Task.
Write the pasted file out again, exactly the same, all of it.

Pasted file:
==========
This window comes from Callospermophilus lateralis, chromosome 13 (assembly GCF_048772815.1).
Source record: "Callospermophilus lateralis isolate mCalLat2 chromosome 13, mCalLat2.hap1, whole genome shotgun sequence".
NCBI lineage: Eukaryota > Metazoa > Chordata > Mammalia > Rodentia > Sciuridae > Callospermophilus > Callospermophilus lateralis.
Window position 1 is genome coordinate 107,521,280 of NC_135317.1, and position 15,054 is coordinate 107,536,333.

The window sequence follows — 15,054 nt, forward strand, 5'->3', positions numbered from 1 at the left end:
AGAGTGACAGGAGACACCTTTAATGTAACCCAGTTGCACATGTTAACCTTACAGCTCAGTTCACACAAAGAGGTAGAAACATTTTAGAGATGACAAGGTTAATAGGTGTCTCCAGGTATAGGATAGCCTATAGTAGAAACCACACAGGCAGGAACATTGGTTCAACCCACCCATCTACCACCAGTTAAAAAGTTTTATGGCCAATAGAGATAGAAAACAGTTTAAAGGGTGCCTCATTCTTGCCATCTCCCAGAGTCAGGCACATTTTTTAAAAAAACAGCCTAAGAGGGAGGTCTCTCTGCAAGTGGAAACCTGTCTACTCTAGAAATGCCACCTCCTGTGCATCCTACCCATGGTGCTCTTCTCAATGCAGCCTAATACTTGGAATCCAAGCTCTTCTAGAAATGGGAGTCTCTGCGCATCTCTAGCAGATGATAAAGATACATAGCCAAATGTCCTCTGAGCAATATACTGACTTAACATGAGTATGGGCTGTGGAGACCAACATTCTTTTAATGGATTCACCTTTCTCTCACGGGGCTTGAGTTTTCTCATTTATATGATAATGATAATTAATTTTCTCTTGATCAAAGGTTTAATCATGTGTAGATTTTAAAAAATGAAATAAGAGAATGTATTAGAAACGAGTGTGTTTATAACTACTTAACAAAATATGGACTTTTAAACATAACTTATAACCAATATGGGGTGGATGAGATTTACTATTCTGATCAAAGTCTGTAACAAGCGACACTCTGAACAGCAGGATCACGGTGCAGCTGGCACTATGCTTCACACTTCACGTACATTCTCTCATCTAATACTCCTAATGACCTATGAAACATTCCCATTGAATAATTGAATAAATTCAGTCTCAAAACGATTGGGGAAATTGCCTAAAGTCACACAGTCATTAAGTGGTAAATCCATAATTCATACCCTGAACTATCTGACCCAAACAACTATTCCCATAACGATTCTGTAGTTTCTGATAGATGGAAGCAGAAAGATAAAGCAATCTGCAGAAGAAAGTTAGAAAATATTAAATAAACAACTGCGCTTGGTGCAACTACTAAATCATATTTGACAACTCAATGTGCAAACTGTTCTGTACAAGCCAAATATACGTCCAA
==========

This window comes from Callospermophilus lateralis, chromosome 13 (assembly GCF_048772815.1).
Source record: "Callospermophilus lateralis isolate mCalLat2 chromosome 13, mCalLat2.hap1, whole genome shotgun sequence".
NCBI lineage: Eukaryota > Metazoa > Chordata > Mammalia > Rodentia > Sciuridae > Callospermophilus > Callospermophilus lateralis.
Window position 1 is genome coordinate 107,521,280 of NC_135317.1, and position 15,054 is coordinate 107,536,333.

The window sequence follows — 15,054 nt, forward strand, 5'->3', positions numbered from 1 at the left end:
AGAGTGACAGGAGACACCTTTAATGTAACCCAGTTGCACATGTTAACCTTACAGCTCAGTTCACACAAAGAGGTAGAAACATTTTAGAGATGACAAGGTTAATAGGTGTCTCCAGGTATAGGATAGCCTATAGTAGAAACCACACAGGCAGGAACATTGGTTCAACCCACCCATCTACCACCAGTTAAAAAGTTTTATGGCCAATAGAGATAGAAAACAGTTTAAAGGGTGCCTCATTCTTGCCATCTCCCAGAGTCAGGCACATTTTTTAAAAAAACAGCCTAAGAGGGAGGTCTCTCTGCAAGTGGAAACCTGTCTACTCTAGAAATGCCACCTCCTGTGCATCCTACCCATGGTGCTCTTCTCAATGCAGCCTAATACTTGGAATCCAAGCTCTTCTAGAAATGGGAGTCTCTGCGCATCTCTAGCAGATGATAAAGATACATAGCCAAATGTCCTCTGAGCAATATACTGACTTAACATGAGTATGGGCTGTGGAGACCAACATTCTTTTAATGGATTCACCTTTCTCTCACGGGGCTTGAGTTTTCTCATTTATATGATAATGATAATTAATTTTCTCTTGATCAAAGGTTTAATCATGTGTAGATTTTAAAAAATGAAATAAGAGAATGTATTAGAAACGAGTGTGTTTATAACTACTTAACAAAATATGGACTTTTAAACATAACTTATAACCAATATGGGGTGGATGAGATTTACTATTCTGATCAAAGTCTGTAACAAGCGACACTCTGAACAGCAGGATCACGGTGCAGCTGGCACTATGCTTCACACTTCACGTACATTCTCTCATCTAATACTCCTAATGACCTATGAAACATTCCCATTGAATAATTGAATAAATTCAGTCTCAAAACGATTGGGGAAATTGCCTAAAGTCACACAGTCATTAAGTGGTAAATCCATAATTCATACCCTGAACTATCTGACCCAAACAACTATTCCCATAACGATTCTGTAGTTTCTGATAGATGGAAGCAGAAAGATAAAGCAATCTGCAGAAGAAAGTTAGAAAATATTAAATAAACAACTGCGCTTGGTGCAACTACTAAATCATATTTGACAACTCAATGTGCAAACTGTTCTGTACAAGCCAAATATACGTCCAA